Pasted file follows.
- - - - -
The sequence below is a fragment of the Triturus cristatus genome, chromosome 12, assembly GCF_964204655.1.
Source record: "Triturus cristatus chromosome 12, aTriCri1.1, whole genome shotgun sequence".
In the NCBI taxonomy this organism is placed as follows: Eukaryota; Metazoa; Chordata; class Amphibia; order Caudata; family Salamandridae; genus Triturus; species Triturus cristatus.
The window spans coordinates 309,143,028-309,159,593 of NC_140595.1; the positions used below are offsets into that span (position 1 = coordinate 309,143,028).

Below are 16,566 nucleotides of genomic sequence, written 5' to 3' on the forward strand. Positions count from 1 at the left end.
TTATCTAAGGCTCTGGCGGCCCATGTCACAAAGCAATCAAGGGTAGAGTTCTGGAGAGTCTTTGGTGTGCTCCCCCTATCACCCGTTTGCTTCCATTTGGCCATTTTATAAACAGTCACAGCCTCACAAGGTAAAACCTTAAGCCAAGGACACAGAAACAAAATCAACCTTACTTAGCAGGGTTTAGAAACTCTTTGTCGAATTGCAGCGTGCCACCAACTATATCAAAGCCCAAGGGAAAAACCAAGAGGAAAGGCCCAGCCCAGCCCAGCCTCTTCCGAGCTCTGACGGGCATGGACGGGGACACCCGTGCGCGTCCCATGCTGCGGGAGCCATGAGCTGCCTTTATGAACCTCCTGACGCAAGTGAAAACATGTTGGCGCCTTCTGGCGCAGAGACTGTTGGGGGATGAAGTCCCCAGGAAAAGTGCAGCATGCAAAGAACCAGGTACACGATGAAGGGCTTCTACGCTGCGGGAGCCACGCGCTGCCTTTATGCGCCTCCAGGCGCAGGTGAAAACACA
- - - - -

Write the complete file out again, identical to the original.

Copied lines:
The sequence below is a fragment of the Triturus cristatus genome, chromosome 12, assembly GCF_964204655.1.
Source record: "Triturus cristatus chromosome 12, aTriCri1.1, whole genome shotgun sequence".
In the NCBI taxonomy this organism is placed as follows: Eukaryota; Metazoa; Chordata; class Amphibia; order Caudata; family Salamandridae; genus Triturus; species Triturus cristatus.
The window spans coordinates 309,143,028-309,159,593 of NC_140595.1; the positions used below are offsets into that span (position 1 = coordinate 309,143,028).

Below are 16,566 nucleotides of genomic sequence, written 5' to 3' on the forward strand. Positions count from 1 at the left end.
TTATCTAAGGCTCTGGCGGCCCATGTCACAAAGCAATCAAGGGTAGAGTTCTGGAGAGTCTTTGGTGTGCTCCCCCTATCACCCGTTTGCTTCCATTTGGCCATTTTATAAACAGTCACAGCCTCACAAGGTAAAACCTTAAGCCAAGGACACAGAAACAAAATCAACCTTACTTAGCAGGGTTTAGAAACTCTTTGTCGAATTGCAGCGTGCCACCAACTATATCAAAGCCCAAGGGAAAAACCAAGAGGAAAGGCCCAGCCCAGCCCAGCCTCTTCCGAGCTCTGACGGGCATGGACGGGGACACCCGTGCGCGTCCCATGCTGCGGGAGCCATGAGCTGCCTTTATGAACCTCCTGACGCAAGTGAAAACATGTTGGCGCCTTCTGGCGCAGAGACTGTTGGGGGATGAAGTCCCCAGGAAAAGTGCAGCATGCAAAGAACCAGGTACACGATGAAGGGCTTCTACGCTGCGGGAGCCACGCGCTGCCTTTATGCGCCTCCAGGCGCAGGTGAAAACACA